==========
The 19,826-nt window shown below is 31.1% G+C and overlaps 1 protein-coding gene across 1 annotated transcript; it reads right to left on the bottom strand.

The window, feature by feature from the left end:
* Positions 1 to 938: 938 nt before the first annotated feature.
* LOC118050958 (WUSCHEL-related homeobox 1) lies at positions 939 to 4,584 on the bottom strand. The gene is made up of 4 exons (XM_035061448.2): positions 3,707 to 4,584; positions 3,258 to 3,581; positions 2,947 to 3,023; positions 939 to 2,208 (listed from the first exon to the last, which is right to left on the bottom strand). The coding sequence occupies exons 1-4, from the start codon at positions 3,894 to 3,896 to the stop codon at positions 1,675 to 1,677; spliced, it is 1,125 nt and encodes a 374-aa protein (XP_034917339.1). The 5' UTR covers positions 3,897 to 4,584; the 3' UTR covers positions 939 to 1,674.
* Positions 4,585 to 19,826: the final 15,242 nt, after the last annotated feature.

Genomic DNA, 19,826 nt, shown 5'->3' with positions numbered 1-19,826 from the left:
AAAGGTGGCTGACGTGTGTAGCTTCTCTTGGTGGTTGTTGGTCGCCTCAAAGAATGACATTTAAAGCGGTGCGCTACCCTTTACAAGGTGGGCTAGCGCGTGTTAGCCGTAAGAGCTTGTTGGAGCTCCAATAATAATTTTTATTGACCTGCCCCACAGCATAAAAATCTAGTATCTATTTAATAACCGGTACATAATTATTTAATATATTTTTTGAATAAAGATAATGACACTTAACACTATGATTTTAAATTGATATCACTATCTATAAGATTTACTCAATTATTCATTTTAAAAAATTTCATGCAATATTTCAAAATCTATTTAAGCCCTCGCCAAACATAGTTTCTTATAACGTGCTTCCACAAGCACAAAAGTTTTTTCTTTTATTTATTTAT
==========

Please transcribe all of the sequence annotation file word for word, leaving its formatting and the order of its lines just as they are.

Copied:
The 19,826-nt window shown below is 31.1% G+C and overlaps 1 protein-coding gene across 1 annotated transcript; it reads right to left on the bottom strand.

The window, feature by feature from the left end:
* Positions 1 to 938: 938 nt before the first annotated feature.
* LOC118050958 (WUSCHEL-related homeobox 1) lies at positions 939 to 4,584 on the bottom strand. The gene is made up of 4 exons (XM_035061448.2): positions 3,707 to 4,584; positions 3,258 to 3,581; positions 2,947 to 3,023; positions 939 to 2,208 (listed from the first exon to the last, which is right to left on the bottom strand). The coding sequence occupies exons 1-4, from the start codon at positions 3,894 to 3,896 to the stop codon at positions 1,675 to 1,677; spliced, it is 1,125 nt and encodes a 374-aa protein (XP_034917339.1). The 5' UTR covers positions 3,897 to 4,584; the 3' UTR covers positions 939 to 1,674.
* Positions 4,585 to 19,826: the final 15,242 nt, after the last annotated feature.

Genomic DNA, 19,826 nt, shown 5'->3' with positions numbered 1-19,826 from the left:
AAAGGTGGCTGACGTGTGTAGCTTCTCTTGGTGGTTGTTGGTCGCCTCAAAGAATGACATTTAAAGCGGTGCGCTACCCTTTACAAGGTGGGCTAGCGCGTGTTAGCCGTAAGAGCTTGTTGGAGCTCCAATAATAATTTTTATTGACCTGCCCCACAGCATAAAAATCTAGTATCTATTTAATAACCGGTACATAATTATTTAATATATTTTTTGAATAAAGATAATGACACTTAACACTATGATTTTAAATTGATATCACTATCTATAAGATTTACTCAATTATTCATTTTAAAAAATTTCATGCAATATTTCAAAATCTATTTAAGCCCTCGCCAAACATAGTTTCTTATAACGTGCTTCCACAAGCACAAAAGTTTTTTCTTTTATTTATTTAT